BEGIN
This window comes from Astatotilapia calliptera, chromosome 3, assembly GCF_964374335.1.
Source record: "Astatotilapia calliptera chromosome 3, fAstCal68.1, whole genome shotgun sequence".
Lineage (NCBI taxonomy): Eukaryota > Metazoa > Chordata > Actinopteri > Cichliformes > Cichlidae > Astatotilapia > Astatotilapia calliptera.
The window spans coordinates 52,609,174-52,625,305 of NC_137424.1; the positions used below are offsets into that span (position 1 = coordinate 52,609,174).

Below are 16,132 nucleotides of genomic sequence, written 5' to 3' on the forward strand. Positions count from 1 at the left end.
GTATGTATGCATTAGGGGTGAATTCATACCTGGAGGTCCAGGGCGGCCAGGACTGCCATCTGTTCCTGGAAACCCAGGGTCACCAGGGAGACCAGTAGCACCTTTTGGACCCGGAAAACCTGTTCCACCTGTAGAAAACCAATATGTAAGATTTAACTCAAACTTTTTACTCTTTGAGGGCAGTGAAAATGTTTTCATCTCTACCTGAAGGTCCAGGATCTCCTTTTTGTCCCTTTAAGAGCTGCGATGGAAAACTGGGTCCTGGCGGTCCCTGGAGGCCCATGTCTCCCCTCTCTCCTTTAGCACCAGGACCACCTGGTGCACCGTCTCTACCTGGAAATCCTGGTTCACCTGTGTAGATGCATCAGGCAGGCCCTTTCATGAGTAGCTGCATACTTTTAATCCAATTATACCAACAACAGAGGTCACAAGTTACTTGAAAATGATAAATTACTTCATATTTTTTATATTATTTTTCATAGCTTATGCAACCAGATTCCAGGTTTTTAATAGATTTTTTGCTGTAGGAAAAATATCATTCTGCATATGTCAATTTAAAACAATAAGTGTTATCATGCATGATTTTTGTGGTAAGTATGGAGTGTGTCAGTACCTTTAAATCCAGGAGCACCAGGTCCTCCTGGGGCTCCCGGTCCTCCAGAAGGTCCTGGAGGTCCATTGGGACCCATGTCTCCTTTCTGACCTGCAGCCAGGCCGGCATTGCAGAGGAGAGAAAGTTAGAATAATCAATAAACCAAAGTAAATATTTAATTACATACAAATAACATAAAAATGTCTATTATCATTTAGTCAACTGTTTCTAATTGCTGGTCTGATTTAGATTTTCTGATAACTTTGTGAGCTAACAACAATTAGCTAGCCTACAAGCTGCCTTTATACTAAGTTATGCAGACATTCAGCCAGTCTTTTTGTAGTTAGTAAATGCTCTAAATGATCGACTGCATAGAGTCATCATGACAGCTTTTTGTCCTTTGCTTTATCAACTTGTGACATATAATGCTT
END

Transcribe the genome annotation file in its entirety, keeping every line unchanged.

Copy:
This window comes from Astatotilapia calliptera, chromosome 3, assembly GCF_964374335.1.
Source record: "Astatotilapia calliptera chromosome 3, fAstCal68.1, whole genome shotgun sequence".
Lineage (NCBI taxonomy): Eukaryota > Metazoa > Chordata > Actinopteri > Cichliformes > Cichlidae > Astatotilapia > Astatotilapia calliptera.
The window spans coordinates 52,609,174-52,625,305 of NC_137424.1; the positions used below are offsets into that span (position 1 = coordinate 52,609,174).

Below are 16,132 nucleotides of genomic sequence, written 5' to 3' on the forward strand. Positions count from 1 at the left end.
GTATGTATGCATTAGGGGTGAATTCATACCTGGAGGTCCAGGGCGGCCAGGACTGCCATCTGTTCCTGGAAACCCAGGGTCACCAGGGAGACCAGTAGCACCTTTTGGACCCGGAAAACCTGTTCCACCTGTAGAAAACCAATATGTAAGATTTAACTCAAACTTTTTACTCTTTGAGGGCAGTGAAAATGTTTTCATCTCTACCTGAAGGTCCAGGATCTCCTTTTTGTCCCTTTAAGAGCTGCGATGGAAAACTGGGTCCTGGCGGTCCCTGGAGGCCCATGTCTCCCCTCTCTCCTTTAGCACCAGGACCACCTGGTGCACCGTCTCTACCTGGAAATCCTGGTTCACCTGTGTAGATGCATCAGGCAGGCCCTTTCATGAGTAGCTGCATACTTTTAATCCAATTATACCAACAACAGAGGTCACAAGTTACTTGAAAATGATAAATTACTTCATATTTTTTATATTATTTTTCATAGCTTATGCAACCAGATTCCAGGTTTTTAATAGATTTTTTGCTGTAGGAAAAATATCATTCTGCATATGTCAATTTAAAACAATAAGTGTTATCATGCATGATTTTTGTGGTAAGTATGGAGTGTGTCAGTACCTTTAAATCCAGGAGCACCAGGTCCTCCTGGGGCTCCCGGTCCTCCAGAAGGTCCTGGAGGTCCATTGGGACCCATGTCTCCTTTCTGACCTGCAGCCAGGCCGGCATTGCAGAGGAGAGAAAGTTAGAATAATCAATAAACCAAAGTAAATATTTAATTACATACAAATAACATAAAAATGTCTATTATCATTTAGTCAACTGTTTCTAATTGCTGGTCTGATTTAGATTTTCTGATAACTTTGTGAGCTAACAACAATTAGCTAGCCTACAAGCTGCCTTTATACTAAGTTATGCAGACATTCAGCCAGTCTTTTTGTAGTTAGTAAATGCTCTAAATGATCGACTGCATAGAGTCATCATGACAGCTTTTTGTCCTTTGCTTTATCAACTTGTGACATATAATGCTT